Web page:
What’s more, photography is also a kind of art. Photos let you set the balance of realism and aesthetics in your web user interface. You can keep the necessary style appealing to your target audience and creating the necessary emotional background. This is one of the reasons for choosing photos to support articles on blogs and media websites.
Furthermore, photos are the main tool of visual presentation of goods on e-commerce websites where the principle “you get what you see” is a vital part of success.
The landing page designed for Dance Academy applies animated hero images on the dynamic slider that instantly connects visitors to the theme of dancing and informs about the closest classes.
Fashion e-commerce website uses photos as hero images catching attention and setting the proper visual style.
Photo as an impressive hero image as a part of the website redesign for Trevor Sorbie, the British celebrity hairdresser.
Vintage photographic hero image for the web editorial devoted to powerful women that have changed the world
A big web design trend now is using custom illustrations for a variety of website needs, including hero images. Made in various styles, custom graphics effectively support the quick perception of the information on the page or screen. They also set the solid foundation of visual originality and adds aesthetics and beauty to landing pages, blogs, and websites.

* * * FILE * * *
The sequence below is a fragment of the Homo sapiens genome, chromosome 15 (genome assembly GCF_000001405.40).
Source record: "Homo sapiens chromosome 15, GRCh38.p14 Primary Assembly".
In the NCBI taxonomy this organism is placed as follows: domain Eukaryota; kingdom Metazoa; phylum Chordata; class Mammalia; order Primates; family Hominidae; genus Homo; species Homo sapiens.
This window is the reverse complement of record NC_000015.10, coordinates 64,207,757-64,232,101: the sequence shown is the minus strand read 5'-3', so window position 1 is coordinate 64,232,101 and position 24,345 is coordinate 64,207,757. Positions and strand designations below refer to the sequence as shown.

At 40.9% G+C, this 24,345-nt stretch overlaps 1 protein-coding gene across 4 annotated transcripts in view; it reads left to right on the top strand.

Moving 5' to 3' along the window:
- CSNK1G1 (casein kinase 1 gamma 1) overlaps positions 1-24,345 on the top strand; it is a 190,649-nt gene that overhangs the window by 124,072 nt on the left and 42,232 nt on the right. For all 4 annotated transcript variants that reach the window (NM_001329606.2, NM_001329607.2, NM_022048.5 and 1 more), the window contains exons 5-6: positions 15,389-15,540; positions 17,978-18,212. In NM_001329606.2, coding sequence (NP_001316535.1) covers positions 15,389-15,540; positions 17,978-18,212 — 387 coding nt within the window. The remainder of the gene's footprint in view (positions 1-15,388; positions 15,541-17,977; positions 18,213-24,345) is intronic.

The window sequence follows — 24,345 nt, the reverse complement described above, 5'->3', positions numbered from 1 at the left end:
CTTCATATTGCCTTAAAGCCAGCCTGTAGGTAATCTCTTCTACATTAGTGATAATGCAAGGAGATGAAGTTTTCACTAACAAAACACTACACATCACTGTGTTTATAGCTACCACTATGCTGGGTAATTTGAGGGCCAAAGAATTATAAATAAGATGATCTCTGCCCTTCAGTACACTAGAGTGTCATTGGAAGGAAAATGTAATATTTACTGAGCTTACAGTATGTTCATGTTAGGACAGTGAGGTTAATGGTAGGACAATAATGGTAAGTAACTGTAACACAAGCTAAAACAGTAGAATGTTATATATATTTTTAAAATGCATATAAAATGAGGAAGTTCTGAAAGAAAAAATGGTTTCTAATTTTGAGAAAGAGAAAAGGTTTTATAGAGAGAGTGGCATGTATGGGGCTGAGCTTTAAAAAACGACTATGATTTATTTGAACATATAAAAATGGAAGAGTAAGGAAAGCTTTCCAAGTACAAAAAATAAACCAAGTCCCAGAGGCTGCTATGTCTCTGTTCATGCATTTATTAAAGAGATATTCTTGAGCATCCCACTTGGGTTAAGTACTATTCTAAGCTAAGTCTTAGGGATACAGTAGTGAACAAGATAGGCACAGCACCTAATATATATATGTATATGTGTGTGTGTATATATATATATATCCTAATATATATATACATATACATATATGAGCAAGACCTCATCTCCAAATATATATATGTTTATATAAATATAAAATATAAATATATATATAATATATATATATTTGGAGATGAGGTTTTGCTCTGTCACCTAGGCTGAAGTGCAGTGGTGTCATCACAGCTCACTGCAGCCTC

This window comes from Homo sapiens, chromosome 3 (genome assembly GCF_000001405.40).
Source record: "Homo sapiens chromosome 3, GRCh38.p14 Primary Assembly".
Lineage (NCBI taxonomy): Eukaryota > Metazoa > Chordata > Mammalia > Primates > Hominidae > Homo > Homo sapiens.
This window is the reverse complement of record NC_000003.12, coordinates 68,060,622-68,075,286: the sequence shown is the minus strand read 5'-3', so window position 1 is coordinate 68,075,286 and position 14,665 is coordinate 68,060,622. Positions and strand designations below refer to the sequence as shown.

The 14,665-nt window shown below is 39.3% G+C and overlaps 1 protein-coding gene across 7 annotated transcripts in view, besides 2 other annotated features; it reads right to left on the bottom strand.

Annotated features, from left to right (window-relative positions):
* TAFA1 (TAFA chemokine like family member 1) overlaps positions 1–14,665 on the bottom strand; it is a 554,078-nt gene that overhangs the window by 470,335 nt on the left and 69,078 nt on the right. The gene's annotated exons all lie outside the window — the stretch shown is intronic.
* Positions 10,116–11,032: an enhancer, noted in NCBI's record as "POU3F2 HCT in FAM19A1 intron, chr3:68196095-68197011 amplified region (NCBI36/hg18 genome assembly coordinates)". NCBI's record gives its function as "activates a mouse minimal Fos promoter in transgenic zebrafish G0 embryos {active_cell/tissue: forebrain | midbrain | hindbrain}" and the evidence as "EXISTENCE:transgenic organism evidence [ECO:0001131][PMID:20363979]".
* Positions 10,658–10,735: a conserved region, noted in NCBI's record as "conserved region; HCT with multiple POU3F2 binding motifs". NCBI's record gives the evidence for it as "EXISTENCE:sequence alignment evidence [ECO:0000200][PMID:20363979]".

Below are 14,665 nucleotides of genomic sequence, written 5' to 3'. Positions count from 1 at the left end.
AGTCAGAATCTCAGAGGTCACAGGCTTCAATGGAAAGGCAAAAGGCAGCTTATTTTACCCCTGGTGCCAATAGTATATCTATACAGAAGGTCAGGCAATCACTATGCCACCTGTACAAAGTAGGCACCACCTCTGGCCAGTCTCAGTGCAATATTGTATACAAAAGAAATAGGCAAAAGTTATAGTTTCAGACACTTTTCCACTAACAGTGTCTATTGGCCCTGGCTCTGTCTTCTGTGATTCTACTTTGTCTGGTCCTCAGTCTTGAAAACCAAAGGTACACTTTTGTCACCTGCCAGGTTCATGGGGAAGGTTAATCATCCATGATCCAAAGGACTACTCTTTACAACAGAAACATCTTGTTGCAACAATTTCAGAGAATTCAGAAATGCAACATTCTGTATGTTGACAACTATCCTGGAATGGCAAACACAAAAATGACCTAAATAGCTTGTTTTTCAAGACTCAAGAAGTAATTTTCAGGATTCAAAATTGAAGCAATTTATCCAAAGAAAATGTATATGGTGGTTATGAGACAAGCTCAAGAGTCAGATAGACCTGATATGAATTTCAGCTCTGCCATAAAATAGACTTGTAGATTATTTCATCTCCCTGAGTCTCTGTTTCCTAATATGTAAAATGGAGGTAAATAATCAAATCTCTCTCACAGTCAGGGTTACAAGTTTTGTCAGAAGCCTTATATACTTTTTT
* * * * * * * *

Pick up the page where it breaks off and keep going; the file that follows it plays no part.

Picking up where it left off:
A concept of a portfolio website for a designer that specializes in projects for celebrities, entertainment, music, and film production. Dark background in combination with the custom hero illustration looks more vivid and sets the association with the atmosphere of a concert stage.
Page for the website for ecotourism services using impressive and atmosperic custom illustration as a hero image
One more type of web visuals growing its presence this year is 3D graphics, visuals created by turning 3D wireframe models into 2D images. Many of them have photorealistic effects which are their big advantage for web design. 3D renders may serve well in cases when photo content you need is impossible to get or highly expensive. Although creating the images of this kind demands specific skills and is quite costly and time-consuming, well-done 3D graphics are highly attractive, trendy and convincing so they can have a great impact on web design looks and conversion rates. That’s why now they are also very popular in hero images.